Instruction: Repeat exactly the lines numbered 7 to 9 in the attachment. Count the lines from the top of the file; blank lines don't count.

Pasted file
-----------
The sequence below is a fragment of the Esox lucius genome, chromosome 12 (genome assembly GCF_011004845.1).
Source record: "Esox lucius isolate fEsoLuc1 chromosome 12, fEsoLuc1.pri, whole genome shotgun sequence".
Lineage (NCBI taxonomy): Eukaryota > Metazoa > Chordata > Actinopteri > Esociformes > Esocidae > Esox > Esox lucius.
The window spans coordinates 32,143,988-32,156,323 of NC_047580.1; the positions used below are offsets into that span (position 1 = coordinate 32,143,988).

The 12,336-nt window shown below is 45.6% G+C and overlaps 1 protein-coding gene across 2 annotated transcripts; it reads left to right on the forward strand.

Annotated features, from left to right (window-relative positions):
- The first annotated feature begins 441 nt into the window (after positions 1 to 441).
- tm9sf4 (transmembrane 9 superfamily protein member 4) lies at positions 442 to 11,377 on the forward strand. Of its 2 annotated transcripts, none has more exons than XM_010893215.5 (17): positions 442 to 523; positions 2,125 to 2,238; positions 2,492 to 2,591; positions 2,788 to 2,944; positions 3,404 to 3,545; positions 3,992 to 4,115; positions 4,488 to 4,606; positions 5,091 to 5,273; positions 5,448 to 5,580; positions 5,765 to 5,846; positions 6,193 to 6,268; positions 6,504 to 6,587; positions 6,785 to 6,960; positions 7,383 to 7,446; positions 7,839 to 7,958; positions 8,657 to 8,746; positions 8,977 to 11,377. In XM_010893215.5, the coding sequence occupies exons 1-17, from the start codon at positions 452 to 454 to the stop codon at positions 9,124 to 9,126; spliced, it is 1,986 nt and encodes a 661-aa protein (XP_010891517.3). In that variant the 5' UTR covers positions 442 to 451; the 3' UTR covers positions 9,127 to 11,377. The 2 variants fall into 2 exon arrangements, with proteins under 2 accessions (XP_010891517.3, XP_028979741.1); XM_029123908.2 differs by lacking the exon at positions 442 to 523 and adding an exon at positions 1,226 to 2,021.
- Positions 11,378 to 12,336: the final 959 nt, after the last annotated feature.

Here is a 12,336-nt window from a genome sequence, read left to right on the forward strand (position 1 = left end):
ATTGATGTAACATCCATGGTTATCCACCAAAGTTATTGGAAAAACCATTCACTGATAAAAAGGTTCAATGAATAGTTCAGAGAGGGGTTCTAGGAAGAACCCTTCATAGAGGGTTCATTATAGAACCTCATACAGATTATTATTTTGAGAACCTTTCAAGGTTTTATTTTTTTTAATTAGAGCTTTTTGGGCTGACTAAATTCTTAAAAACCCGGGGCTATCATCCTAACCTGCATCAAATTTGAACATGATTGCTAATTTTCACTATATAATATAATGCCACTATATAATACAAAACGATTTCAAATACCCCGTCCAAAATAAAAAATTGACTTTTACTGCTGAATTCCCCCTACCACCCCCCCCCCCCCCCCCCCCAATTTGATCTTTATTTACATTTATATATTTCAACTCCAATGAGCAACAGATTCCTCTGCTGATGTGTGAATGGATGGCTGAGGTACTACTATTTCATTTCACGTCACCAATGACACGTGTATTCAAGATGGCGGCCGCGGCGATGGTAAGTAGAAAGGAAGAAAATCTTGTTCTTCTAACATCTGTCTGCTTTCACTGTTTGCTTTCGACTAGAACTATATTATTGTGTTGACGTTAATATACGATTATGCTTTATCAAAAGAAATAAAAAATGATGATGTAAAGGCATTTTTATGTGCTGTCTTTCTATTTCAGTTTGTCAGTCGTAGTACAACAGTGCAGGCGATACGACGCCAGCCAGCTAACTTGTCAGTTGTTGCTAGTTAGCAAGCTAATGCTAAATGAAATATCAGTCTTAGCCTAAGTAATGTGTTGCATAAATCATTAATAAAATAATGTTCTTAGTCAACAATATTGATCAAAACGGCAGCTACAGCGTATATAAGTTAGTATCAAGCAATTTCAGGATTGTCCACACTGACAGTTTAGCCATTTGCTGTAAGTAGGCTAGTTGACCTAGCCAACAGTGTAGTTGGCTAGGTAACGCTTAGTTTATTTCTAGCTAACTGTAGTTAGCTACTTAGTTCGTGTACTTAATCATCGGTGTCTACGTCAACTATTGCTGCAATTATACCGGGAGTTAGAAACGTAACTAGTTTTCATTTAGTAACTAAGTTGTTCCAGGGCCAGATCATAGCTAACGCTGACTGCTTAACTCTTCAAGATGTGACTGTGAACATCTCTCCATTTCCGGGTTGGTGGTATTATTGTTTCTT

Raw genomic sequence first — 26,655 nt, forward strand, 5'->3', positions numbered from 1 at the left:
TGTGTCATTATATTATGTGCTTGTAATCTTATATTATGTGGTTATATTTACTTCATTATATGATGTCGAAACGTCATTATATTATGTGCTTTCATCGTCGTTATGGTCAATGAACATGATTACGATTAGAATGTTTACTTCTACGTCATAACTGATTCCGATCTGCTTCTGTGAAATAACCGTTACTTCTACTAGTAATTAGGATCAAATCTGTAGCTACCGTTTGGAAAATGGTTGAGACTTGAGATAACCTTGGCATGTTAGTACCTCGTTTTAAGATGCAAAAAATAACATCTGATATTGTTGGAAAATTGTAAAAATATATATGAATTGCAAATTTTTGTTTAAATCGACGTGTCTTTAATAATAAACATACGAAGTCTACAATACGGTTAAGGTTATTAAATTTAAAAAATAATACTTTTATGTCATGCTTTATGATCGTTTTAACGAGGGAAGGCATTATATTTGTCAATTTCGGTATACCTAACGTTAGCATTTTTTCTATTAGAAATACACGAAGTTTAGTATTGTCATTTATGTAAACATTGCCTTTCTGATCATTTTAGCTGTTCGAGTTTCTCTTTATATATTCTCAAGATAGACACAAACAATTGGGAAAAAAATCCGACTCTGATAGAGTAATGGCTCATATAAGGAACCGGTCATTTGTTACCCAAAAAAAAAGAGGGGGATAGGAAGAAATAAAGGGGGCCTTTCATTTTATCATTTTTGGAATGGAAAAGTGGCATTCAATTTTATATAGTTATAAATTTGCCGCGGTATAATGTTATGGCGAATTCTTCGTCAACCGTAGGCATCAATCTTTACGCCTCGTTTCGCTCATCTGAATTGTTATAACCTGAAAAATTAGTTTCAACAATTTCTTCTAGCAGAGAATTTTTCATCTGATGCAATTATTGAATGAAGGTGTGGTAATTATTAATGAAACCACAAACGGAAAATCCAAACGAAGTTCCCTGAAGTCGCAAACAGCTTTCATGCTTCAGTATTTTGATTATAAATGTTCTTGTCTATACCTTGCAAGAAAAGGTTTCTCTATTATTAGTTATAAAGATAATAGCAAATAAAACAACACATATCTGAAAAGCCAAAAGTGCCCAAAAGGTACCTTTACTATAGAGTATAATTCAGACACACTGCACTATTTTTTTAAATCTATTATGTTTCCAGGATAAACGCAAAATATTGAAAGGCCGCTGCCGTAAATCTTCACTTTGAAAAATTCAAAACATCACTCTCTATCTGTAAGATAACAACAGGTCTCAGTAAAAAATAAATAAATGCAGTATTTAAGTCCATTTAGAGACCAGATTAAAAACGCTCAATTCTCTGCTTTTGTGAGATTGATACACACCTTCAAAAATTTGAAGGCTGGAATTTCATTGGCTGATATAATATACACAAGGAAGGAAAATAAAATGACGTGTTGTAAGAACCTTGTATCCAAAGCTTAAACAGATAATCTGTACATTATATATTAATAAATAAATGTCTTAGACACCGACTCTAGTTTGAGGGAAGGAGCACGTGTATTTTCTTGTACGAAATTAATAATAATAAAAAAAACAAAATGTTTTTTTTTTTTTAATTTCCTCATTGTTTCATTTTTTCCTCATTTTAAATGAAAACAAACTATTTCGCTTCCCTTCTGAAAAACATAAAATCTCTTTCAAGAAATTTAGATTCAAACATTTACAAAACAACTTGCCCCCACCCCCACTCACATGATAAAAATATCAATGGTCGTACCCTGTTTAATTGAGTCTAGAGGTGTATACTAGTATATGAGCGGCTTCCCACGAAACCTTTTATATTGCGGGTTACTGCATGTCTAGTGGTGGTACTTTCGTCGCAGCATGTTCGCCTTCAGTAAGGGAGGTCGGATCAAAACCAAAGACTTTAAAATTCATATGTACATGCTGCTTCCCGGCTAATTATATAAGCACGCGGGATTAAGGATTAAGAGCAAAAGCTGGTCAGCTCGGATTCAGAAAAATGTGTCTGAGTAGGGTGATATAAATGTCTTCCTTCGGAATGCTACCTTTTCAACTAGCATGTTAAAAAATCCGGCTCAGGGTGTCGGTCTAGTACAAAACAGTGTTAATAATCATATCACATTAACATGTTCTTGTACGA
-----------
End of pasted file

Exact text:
- The first annotated feature begins 441 nt into the window (after positions 1 to 441).
- tm9sf4 (transmembrane 9 superfamily protein member 4) lies at positions 442 to 11,377 on the forward strand. Of its 2 annotated transcripts, none has more exons than XM_010893215.5 (17): positions 442 to 523; positions 2,125 to 2,238; positions 2,492 to 2,591; positions 2,788 to 2,944; positions 3,404 to 3,545; positions 3,992 to 4,115; positions 4,488 to 4,606; positions 5,091 to 5,273; positions 5,448 to 5,580; positions 5,765 to 5,846; positions 6,193 to 6,268; positions 6,504 to 6,587; positions 6,785 to 6,960; positions 7,383 to 7,446; positions 7,839 to 7,958; positions 8,657 to 8,746; positions 8,977 to 11,377. In XM_010893215.5, the coding sequence occupies exons 1-17, from the start codon at positions 452 to 454 to the stop codon at positions 9,124 to 9,126; spliced, it is 1,986 nt and encodes a 661-aa protein (XP_010891517.3). In that variant the 5' UTR covers positions 442 to 451; the 3' UTR covers positions 9,127 to 11,377. The 2 variants fall into 2 exon arrangements, with proteins under 2 accessions (XP_010891517.3, XP_028979741.1); XM_029123908.2 differs by lacking the exon at positions 442 to 523 and adding an exon at positions 1,226 to 2,021.
- Positions 11,378 to 12,336: the final 959 nt, after the last annotated feature.